There is a student in our class who requires a notetaker. You will receive a $100 stipend and be invited to attend a reception at the end of the semester in appreciation of your assistance. If you are interested, please raise your hand and say your name so that the student can meet you outside of our room after class to introduce themselves.
9. Do notetakers take notes for students who are absent?
No. Notetaking accommodations are provided to students when they are in class. The notetaker is not a proxy for the student, and the notes they take are not a substitute for attendance by the student with a disability.
10. I have a student in my class who is visually impaired. How will he access course materials?
Alternate format materials such as audio recordings, mathematical translations, large print, Braille, or e-text can take a considerable amount of time to develop and/or obtain. (Visit the Academic Assistance and Requesting Services section under Our Services for further information on alternate formats.) One of the best ways to help a student who is blind or visually impaired is to have copies of your syllabus and reading assignments ready early, anywhere from three to five weeks prior to the start of the semester. During lecture, it is good to get in the habit of speaking aloud what you're writing on the board so the student can follow along. If you are going to be providing handouts to the class, be sure and provide vision impaired students with alternate formats. (Ask the student to inform you of their needs.) The Office of Student Disability Services can work with you to make sure your course documents are accessible to students who are blind or who are visually impaired. Call our assistant director at 718-960-1167 or stop by our Access and Technology Center (ATC) in room 215 in the library, or come to our office in room 238 Shuster, and we will be happy to help you prepare your materials. Additional information on visual impairment and blindness is available in the Instructional and Communication Strategies section on our Resources for Faculty page.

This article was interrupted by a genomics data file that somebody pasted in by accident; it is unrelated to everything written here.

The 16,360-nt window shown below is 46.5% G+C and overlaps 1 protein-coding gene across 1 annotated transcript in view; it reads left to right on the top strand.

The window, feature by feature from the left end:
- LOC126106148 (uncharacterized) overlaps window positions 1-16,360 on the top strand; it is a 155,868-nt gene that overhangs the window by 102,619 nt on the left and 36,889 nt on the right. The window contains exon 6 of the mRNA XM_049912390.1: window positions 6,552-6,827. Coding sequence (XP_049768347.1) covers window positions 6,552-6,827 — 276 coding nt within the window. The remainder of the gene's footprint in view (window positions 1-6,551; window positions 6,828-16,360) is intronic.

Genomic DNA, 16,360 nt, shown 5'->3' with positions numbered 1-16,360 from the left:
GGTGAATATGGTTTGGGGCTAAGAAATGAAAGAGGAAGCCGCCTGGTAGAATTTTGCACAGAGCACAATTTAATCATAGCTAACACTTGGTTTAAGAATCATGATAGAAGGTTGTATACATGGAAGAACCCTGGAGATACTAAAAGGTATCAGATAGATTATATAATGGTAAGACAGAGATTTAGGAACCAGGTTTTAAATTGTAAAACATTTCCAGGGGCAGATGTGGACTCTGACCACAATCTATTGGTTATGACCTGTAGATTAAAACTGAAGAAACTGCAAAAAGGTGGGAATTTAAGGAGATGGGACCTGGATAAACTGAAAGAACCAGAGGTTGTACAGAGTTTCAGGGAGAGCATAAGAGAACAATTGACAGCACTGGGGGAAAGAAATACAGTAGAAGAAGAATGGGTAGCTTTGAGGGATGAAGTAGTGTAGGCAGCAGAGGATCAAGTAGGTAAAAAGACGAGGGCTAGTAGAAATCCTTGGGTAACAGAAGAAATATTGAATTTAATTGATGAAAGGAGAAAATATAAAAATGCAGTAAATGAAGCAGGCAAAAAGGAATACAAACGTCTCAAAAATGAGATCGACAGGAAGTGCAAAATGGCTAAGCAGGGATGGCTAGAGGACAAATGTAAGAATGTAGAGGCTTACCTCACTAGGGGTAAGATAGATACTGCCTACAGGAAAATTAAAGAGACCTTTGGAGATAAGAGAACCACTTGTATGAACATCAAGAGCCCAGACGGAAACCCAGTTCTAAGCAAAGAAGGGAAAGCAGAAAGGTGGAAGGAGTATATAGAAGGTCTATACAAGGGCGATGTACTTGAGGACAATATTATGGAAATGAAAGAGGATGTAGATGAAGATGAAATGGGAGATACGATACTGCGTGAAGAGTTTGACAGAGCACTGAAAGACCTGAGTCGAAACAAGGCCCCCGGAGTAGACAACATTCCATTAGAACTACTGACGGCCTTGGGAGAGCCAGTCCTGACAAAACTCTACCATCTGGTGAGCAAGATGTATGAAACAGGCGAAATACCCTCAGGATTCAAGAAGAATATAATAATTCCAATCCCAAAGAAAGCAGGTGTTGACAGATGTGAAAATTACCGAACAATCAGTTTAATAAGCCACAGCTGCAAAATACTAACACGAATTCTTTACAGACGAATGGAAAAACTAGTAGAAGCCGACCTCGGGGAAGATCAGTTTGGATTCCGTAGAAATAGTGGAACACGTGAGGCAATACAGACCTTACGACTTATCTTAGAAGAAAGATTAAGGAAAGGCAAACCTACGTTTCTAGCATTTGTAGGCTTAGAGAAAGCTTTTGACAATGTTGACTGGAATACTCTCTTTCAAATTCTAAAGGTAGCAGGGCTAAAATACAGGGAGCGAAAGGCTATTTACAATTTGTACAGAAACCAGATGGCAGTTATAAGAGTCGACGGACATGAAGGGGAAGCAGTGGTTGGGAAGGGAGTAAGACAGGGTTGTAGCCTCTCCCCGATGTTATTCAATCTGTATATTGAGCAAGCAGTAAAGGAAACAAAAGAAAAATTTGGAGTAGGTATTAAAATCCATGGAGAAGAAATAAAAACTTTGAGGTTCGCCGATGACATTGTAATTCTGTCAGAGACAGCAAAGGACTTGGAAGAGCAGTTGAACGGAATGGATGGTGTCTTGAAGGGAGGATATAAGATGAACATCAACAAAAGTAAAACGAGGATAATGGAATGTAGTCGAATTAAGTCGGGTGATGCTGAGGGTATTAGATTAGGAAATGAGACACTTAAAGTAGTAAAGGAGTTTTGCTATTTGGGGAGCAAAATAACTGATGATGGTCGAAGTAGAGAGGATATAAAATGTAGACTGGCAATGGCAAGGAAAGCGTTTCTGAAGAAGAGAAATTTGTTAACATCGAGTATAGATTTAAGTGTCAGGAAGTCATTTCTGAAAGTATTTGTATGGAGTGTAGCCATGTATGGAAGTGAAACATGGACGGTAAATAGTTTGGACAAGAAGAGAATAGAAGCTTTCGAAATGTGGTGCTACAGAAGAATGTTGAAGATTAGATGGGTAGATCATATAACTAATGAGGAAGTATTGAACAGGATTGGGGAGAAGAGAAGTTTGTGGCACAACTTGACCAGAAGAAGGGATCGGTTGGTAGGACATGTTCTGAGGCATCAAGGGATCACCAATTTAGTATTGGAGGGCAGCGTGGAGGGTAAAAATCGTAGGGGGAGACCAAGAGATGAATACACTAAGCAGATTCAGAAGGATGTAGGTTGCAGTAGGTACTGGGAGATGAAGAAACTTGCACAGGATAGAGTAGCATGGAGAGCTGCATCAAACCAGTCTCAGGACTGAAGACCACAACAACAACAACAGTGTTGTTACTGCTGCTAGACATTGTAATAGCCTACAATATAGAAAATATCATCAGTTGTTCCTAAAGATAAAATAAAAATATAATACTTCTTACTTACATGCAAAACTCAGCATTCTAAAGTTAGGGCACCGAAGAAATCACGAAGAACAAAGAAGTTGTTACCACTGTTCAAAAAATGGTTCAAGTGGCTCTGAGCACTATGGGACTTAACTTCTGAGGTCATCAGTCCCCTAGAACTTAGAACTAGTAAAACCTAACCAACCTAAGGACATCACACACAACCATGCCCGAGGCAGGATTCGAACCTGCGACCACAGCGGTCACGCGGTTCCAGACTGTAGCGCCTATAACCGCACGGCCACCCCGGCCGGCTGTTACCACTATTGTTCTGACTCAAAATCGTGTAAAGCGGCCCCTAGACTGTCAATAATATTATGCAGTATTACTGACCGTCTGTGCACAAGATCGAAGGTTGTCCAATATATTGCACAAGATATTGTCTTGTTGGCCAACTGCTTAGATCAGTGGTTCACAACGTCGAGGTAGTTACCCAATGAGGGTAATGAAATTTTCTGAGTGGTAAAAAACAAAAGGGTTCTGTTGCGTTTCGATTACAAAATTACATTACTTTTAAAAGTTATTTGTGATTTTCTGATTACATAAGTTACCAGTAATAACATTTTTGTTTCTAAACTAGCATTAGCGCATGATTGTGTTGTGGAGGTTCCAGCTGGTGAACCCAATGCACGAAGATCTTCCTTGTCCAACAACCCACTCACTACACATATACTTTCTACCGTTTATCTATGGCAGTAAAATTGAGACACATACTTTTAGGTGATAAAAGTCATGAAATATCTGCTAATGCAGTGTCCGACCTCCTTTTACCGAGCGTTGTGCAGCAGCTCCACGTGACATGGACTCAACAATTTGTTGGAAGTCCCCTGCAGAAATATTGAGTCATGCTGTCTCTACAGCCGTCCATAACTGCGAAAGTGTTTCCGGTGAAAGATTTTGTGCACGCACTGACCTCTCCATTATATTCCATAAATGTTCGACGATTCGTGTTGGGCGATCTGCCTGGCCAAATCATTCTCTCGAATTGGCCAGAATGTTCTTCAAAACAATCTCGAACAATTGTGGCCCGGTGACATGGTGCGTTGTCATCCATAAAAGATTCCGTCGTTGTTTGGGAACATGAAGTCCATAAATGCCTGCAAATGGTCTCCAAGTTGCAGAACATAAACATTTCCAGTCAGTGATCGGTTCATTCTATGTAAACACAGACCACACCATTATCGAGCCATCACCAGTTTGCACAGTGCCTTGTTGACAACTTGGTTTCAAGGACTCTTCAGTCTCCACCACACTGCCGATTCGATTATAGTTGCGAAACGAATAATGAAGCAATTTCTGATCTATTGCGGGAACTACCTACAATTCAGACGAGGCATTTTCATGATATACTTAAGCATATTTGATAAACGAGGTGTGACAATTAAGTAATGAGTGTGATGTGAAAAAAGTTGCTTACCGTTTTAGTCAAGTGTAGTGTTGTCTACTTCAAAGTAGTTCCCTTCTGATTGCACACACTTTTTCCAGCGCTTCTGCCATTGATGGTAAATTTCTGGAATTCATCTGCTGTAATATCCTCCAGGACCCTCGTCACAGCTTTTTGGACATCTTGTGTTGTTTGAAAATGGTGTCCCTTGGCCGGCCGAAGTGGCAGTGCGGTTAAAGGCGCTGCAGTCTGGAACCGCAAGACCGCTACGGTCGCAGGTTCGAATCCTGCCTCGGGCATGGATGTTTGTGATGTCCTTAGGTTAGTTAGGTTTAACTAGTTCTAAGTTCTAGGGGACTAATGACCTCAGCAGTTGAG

11. Should I modify my standards or curriculum for a student with a disability?
In short, no. While we recognize the underlying sentiment and motivation to make adjustments to courses and requirements, we do not endorse this. Students with disabilities are capable of performing as well as their peers with the right accommodations in place. All post-secondary institutions are covered by Section 504 of the Rehabilitation Act of 1973; the Office of Student Disability Services, in accordance with Section 504, works with students one-on-one to develop suitable, individualized, accommodations plans. Examples of types of accommodations and auxiliary aids provided by our office can be found by visiting the Our Services section. For specific questions or additional information, please do not hesitate to stop by our office in room 238 Shuster Hall or contact us by phone at 718-960-8441. We would be happy to speak with you in more detail.